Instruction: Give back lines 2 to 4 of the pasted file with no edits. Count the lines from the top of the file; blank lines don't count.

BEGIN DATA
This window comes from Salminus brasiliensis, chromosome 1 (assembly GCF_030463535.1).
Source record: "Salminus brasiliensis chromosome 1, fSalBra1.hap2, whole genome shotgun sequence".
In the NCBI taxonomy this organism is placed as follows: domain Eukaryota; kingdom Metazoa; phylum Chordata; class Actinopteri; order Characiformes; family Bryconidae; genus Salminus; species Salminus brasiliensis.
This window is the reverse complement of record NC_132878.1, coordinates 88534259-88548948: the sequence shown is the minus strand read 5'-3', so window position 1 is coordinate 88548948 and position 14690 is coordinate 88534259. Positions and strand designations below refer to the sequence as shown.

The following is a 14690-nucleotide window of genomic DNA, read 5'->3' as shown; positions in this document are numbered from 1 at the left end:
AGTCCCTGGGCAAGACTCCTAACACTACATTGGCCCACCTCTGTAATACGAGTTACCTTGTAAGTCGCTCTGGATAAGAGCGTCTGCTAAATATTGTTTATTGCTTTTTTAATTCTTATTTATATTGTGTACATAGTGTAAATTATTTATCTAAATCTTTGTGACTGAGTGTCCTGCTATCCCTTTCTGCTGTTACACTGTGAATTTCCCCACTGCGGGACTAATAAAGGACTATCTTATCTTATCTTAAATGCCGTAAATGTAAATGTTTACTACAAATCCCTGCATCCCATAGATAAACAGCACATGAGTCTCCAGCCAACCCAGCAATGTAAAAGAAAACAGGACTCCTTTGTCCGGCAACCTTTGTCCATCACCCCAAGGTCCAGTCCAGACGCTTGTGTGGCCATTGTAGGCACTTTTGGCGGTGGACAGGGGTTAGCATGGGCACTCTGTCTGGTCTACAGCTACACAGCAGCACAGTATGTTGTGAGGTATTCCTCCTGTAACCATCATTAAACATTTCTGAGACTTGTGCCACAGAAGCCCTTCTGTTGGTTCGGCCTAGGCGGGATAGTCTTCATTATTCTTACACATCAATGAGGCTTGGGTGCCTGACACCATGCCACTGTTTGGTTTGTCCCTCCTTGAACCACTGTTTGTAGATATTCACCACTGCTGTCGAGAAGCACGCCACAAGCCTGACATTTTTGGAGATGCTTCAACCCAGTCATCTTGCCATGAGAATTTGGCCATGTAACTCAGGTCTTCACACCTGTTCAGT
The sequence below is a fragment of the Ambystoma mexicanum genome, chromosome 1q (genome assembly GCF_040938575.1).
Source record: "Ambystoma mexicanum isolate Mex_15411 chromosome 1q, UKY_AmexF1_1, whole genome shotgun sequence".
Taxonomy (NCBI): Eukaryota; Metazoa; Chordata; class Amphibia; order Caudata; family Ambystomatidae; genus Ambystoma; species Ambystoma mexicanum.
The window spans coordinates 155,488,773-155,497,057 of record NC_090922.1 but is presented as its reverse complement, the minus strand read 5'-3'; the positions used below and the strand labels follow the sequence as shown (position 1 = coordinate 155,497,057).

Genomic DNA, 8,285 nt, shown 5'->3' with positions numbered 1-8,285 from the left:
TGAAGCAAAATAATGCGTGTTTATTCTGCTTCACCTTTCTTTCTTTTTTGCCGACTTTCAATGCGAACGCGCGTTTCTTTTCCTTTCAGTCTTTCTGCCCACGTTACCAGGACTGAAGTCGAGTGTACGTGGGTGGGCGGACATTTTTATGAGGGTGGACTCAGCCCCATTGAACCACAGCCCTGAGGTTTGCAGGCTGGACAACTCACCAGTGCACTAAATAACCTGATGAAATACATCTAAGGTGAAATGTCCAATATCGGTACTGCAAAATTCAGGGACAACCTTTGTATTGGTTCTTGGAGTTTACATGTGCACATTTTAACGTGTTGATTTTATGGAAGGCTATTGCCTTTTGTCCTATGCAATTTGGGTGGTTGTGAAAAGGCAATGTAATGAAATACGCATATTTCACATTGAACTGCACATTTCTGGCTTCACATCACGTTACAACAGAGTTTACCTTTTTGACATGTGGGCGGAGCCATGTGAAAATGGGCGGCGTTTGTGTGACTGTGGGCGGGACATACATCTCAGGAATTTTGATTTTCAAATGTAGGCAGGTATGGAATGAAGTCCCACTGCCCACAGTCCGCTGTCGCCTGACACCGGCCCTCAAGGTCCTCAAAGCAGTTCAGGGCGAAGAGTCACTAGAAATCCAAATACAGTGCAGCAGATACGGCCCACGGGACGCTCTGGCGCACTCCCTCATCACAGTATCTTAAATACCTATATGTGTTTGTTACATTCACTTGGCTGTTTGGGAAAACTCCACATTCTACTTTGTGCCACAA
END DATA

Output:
Source record: "Salminus brasiliensis chromosome 1, fSalBra1.hap2, whole genome shotgun sequence".
In the NCBI taxonomy this organism is placed as follows: domain Eukaryota; kingdom Metazoa; phylum Chordata; class Actinopteri; order Characiformes; family Bryconidae; genus Salminus; species Salminus brasiliensis.
This window is the reverse complement of record NC_132878.1, coordinates 88534259-88548948: the sequence shown is the minus strand read 5'-3', so window position 1 is coordinate 88548948 and position 14690 is coordinate 88534259. Positions and strand designations below refer to the sequence as shown.